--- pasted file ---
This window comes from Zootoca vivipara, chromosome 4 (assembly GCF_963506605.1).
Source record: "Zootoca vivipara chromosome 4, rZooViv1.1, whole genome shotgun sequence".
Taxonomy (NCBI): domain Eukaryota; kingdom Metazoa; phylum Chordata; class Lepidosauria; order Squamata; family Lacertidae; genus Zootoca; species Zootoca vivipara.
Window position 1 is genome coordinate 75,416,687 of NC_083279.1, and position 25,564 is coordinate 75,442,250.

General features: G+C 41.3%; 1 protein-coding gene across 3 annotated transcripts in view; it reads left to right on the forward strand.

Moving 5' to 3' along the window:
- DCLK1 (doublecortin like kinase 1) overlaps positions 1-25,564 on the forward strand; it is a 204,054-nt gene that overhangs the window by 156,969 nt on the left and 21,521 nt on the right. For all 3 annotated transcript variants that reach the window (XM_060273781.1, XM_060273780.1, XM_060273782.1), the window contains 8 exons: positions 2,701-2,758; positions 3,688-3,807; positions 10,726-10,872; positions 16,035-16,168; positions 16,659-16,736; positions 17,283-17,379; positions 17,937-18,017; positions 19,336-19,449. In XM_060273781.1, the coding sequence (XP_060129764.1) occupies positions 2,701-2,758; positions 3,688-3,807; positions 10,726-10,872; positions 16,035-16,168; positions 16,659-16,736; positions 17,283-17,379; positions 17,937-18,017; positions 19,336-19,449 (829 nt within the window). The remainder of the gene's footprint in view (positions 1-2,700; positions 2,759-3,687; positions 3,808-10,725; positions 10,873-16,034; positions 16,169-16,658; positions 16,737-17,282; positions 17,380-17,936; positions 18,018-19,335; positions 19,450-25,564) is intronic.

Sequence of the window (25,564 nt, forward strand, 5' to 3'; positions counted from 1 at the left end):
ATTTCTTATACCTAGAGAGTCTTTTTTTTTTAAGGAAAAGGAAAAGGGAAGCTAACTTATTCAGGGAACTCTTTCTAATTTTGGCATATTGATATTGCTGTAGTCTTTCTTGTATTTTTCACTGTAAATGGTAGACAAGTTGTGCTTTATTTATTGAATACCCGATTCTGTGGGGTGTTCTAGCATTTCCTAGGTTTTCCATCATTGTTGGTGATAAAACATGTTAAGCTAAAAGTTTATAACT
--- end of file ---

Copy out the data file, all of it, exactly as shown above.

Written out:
This window comes from Zootoca vivipara, chromosome 4 (assembly GCF_963506605.1).
Source record: "Zootoca vivipara chromosome 4, rZooViv1.1, whole genome shotgun sequence".
Taxonomy (NCBI): domain Eukaryota; kingdom Metazoa; phylum Chordata; class Lepidosauria; order Squamata; family Lacertidae; genus Zootoca; species Zootoca vivipara.
Window position 1 is genome coordinate 75,416,687 of NC_083279.1, and position 25,564 is coordinate 75,442,250.

General features: G+C 41.3%; 1 protein-coding gene across 3 annotated transcripts in view; it reads left to right on the forward strand.

Moving 5' to 3' along the window:
- DCLK1 (doublecortin like kinase 1) overlaps positions 1-25,564 on the forward strand; it is a 204,054-nt gene that overhangs the window by 156,969 nt on the left and 21,521 nt on the right. For all 3 annotated transcript variants that reach the window (XM_060273781.1, XM_060273780.1, XM_060273782.1), the window contains 8 exons: positions 2,701-2,758; positions 3,688-3,807; positions 10,726-10,872; positions 16,035-16,168; positions 16,659-16,736; positions 17,283-17,379; positions 17,937-18,017; positions 19,336-19,449. In XM_060273781.1, the coding sequence (XP_060129764.1) occupies positions 2,701-2,758; positions 3,688-3,807; positions 10,726-10,872; positions 16,035-16,168; positions 16,659-16,736; positions 17,283-17,379; positions 17,937-18,017; positions 19,336-19,449 (829 nt within the window). The remainder of the gene's footprint in view (positions 1-2,700; positions 2,759-3,687; positions 3,808-10,725; positions 10,873-16,034; positions 16,169-16,658; positions 16,737-17,282; positions 17,380-17,936; positions 18,018-19,335; positions 19,450-25,564) is intronic.

Sequence of the window (25,564 nt, forward strand, 5' to 3'; positions counted from 1 at the left end):
ATTTCTTATACCTAGAGAGTCTTTTTTTTTTAAGGAAAAGGAAAAGGGAAGCTAACTTATTCAGGGAACTCTTTCTAATTTTGGCATATTGATATTGCTGTAGTCTTTCTTGTATTTTTCACTGTAAATGGTAGACAAGTTGTGCTTTATTTATTGAATACCCGATTCTGTGGGGTGTTCTAGCATTTCCTAGGTTTTCCATCATTGTTGGTGATAAAACATGTTAAGCTAAAAGTTTATAACT